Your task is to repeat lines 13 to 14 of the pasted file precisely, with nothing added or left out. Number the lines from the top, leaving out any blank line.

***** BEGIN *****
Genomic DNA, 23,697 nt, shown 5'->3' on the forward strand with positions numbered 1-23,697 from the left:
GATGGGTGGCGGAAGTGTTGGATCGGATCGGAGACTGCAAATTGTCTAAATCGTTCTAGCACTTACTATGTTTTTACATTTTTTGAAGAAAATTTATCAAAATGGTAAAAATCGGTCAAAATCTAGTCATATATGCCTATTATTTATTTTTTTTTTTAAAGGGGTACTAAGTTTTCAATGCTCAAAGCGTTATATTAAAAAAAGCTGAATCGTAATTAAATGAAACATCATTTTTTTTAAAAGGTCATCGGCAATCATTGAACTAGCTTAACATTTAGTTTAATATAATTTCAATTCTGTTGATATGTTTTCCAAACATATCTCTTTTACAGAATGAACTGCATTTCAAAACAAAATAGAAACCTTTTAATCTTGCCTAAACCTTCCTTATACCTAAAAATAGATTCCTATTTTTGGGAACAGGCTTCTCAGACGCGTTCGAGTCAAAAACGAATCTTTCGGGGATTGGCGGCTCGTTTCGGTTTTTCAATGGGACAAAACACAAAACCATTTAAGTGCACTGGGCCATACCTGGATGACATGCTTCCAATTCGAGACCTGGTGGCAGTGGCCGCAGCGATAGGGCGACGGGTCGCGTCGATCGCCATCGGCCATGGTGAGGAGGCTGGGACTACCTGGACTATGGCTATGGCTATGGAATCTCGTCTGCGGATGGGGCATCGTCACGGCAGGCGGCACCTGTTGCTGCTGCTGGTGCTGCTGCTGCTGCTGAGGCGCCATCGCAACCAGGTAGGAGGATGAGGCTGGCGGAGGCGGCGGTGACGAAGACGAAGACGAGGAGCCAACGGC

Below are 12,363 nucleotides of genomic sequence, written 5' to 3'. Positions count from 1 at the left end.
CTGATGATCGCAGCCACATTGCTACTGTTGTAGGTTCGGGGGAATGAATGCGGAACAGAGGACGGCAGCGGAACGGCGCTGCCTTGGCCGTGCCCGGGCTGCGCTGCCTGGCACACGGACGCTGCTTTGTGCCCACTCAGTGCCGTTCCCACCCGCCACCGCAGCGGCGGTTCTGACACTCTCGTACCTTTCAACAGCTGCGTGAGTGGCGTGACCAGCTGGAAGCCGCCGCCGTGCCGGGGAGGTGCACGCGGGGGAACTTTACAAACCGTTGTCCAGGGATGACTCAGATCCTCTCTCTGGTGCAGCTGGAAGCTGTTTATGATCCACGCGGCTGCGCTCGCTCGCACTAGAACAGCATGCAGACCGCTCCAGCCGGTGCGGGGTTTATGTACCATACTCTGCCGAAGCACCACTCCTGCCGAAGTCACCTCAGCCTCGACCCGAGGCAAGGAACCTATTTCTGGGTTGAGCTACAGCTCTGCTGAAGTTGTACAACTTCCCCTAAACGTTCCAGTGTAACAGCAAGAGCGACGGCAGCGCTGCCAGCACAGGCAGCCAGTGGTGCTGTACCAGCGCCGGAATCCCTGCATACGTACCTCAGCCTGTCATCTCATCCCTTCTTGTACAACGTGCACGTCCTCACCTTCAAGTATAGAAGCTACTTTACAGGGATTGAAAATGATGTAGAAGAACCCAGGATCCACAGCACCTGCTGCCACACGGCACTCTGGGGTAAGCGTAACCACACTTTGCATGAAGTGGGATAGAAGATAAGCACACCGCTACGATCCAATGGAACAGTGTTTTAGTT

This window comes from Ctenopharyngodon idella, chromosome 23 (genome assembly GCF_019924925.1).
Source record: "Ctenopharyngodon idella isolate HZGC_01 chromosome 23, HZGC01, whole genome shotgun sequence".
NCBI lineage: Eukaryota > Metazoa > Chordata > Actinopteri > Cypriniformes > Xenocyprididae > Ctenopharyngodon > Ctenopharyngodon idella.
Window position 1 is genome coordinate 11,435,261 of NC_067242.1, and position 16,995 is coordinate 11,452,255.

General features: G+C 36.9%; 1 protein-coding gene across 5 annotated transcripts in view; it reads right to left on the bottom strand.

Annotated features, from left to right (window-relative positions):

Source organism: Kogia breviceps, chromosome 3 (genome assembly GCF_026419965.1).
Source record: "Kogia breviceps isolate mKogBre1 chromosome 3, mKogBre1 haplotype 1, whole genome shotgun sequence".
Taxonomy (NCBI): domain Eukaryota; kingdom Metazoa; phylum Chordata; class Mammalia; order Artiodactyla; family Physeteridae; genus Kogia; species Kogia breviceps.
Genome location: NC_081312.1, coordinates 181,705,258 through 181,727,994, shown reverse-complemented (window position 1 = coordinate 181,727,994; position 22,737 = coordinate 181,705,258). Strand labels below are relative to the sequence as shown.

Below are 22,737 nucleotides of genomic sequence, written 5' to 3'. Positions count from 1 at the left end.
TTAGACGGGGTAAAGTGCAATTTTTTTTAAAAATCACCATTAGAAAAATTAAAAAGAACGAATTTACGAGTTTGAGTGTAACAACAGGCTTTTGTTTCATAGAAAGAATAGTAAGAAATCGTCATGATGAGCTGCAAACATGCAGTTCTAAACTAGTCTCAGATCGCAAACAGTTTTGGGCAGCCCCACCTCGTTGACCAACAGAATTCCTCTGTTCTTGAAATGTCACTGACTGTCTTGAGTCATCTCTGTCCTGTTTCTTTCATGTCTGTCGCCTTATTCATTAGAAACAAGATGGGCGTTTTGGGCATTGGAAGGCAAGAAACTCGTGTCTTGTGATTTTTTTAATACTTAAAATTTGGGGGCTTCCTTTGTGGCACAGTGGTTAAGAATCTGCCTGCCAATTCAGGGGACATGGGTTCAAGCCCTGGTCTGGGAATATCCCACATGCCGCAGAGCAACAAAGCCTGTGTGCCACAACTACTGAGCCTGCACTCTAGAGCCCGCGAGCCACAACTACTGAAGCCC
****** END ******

Taxonomy (NCBI): domain Eukaryota; kingdom Metazoa; phylum Chordata; class Mammalia; order Artiodactyla; family Physeteridae; genus Kogia; species Kogia breviceps.
Genome location: NC_081312.1, coordinates 181,705,258 through 181,727,994, shown reverse-complemented (window position 1 = coordinate 181,727,994; position 22,737 = coordinate 181,705,258). Strand labels below are relative to the sequence as shown.